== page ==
Sure, it's easier to be told what to eat. We've been conditioned to expect to be told what to do, or what to not do.
As children, we're given rules, as students, we're taught formulas to be successful, as adults we're told what to do at work and by our doctors. So obviously, when you want to get control of your weight or eat better, you search to be told what to do.
As a registered dietitian who works with a wide variety of people, I've experienced this firsthand, on a daily basis. But I stand against meal plans.
Unlike medicine and many other instances in our lives, there's such a strong psychological or emotional component to eating that it really can't be formulaic. One way of eating may help one person improve their health, weight and energy levels while that same way of eating may do just the opposite for someone else, and can even be completely miserable for yet another person.
Eating is individualized, as therapy needs to be. That's one of the big components missing from specific meal plans. Here are a few other reasons why getting a meal plan from someone may actually hurt you.
and affect your intake of certain necessary vitamins and minerals. As easy as it is to eat the same thing day after day, the reality is that a diet of a variety of foods is essential to getting the vitamins, minerals and nutrients our bodies live off of. Dieting actually isn't all it's cracked up to be.
Because of this you probably won't be able to stick to a meal plan that includes asparagus in half of your meals … and you hate asparagus. No, it's not your fault you can't stick to a meal plan that forces you to eat that asparagus that you hate day after day after day. Good thing asparagus isn't the only vegetable out there!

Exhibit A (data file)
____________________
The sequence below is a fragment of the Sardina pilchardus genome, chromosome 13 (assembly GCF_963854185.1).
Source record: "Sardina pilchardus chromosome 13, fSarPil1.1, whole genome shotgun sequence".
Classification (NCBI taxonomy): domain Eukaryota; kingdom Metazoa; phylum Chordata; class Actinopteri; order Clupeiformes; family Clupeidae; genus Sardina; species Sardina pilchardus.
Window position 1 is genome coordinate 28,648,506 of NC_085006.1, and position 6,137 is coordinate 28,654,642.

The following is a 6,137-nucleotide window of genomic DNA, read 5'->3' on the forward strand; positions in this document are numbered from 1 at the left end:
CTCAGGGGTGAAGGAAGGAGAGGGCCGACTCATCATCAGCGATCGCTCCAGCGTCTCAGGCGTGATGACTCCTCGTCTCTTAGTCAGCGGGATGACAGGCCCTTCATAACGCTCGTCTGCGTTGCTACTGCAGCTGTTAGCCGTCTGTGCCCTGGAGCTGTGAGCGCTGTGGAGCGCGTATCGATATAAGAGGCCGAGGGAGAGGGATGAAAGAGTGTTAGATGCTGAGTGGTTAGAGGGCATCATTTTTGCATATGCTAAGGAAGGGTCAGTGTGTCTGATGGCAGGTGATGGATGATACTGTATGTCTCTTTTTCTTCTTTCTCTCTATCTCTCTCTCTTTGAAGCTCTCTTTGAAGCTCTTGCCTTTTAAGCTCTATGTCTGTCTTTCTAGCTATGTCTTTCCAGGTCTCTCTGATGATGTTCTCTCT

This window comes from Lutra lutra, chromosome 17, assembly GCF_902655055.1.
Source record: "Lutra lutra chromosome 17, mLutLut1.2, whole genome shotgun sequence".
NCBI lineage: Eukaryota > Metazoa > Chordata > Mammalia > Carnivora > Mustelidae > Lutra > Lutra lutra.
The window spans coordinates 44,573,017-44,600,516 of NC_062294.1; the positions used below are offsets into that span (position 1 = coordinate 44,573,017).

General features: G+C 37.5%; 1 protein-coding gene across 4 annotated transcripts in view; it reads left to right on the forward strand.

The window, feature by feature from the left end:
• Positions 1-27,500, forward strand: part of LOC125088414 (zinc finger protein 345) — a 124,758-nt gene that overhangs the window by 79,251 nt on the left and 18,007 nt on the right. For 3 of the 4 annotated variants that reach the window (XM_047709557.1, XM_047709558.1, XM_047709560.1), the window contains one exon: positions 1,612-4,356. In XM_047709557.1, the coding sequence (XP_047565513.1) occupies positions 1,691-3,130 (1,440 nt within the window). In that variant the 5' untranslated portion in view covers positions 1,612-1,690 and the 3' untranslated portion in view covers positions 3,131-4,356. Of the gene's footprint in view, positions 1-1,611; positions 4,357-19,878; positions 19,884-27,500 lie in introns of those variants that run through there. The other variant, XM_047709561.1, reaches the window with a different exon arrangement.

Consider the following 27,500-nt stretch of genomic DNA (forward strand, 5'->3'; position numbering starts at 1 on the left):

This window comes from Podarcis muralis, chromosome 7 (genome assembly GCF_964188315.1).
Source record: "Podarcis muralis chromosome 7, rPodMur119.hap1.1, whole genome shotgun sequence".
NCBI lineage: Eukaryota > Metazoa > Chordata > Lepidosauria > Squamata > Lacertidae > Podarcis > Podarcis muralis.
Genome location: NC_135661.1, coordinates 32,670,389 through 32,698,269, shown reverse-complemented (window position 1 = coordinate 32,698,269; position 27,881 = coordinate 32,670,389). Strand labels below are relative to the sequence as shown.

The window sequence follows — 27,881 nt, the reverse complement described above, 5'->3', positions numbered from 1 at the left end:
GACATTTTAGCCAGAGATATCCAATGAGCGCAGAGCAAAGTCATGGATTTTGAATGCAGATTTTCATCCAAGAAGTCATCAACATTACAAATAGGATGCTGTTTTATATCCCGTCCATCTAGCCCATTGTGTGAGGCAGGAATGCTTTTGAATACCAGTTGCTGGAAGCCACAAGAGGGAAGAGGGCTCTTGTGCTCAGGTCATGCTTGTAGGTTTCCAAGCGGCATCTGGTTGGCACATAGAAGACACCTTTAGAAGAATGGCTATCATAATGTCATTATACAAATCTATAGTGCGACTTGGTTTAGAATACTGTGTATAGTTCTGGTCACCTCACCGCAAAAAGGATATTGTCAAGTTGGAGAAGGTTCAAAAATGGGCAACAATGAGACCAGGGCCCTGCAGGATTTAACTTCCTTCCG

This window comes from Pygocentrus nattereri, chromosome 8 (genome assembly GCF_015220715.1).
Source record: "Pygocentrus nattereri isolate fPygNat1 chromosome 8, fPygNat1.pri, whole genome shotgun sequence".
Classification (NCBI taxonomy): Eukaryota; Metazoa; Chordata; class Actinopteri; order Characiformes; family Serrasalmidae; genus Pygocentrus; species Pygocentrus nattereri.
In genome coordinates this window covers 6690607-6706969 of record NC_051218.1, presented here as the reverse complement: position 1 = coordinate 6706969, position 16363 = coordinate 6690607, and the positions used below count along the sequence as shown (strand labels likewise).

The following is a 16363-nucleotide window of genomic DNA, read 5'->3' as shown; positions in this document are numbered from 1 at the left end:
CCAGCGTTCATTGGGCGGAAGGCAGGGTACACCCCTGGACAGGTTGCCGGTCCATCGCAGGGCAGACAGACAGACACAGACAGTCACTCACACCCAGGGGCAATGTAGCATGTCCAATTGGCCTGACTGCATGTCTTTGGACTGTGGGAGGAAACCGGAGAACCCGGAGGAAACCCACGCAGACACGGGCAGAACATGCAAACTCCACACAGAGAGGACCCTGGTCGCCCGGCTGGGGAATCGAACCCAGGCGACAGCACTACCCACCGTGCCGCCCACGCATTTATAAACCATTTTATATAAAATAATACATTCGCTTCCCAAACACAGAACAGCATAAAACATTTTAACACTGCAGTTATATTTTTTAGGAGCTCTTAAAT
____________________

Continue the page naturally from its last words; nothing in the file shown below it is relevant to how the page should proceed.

This is one of the biggest complaints I hear about meal plans. They restrict a number of foods to only leave a few, or it's only a week or two weeks worth of meals, which will only lead you to revert to your old ways or hate those foods.
Lots of meal plans out there specify approved and unapproved foods. I've seen a lot of these lists, many categorize good, healthful foods as "bad" or not allowed on a meal plan. Regardless of whether you agree or not, this sends the subtle message that some vegetables are inherently better and others are no good. When, in all reality, each food, especially fruits and vegetables, have a different makeup of beneficial nutrients. And eating a variety of these foods is crucial to getting the necessary vitamins and minerals our bodies need to function.
A meal plan can easily act as a Band-Aid to heal a deeper problem. Our eating habits are shaped by our past experiences, whether they be positive or negative. Making changes to your eating habits without addressing or even recognizing the reasons why you eat what you eat or how much you eat doesn't set you up for keeping to a plan long-term. That issue will come up again, and you'll be back where you started.
What to do instead of sticking to a restrictive meal plan:
MyPlate is a great resource to teach proportions of food groups and allow variation for your specific food preferences. I recommend that all my clients follow MyPlate instead of a specific meal plan (unless they come up with it)
It can act as your guide through the week, arming you with healthy and delicious choices to keep you on track to achieve your health goals. Planning out your meals for the week or longer is a great way to stick to your health goals, but subscribing to someone else's meal plan could set you up for failure and frustration.
Start by incorporating more vegetables/nutrient dense foods into your diet. Start with one meal or one food and add as you're able to.
Would you like a little help incorporating nutrient dense foods in your diet? Click here for your very own guide to eat healthy and save time in the kitchen.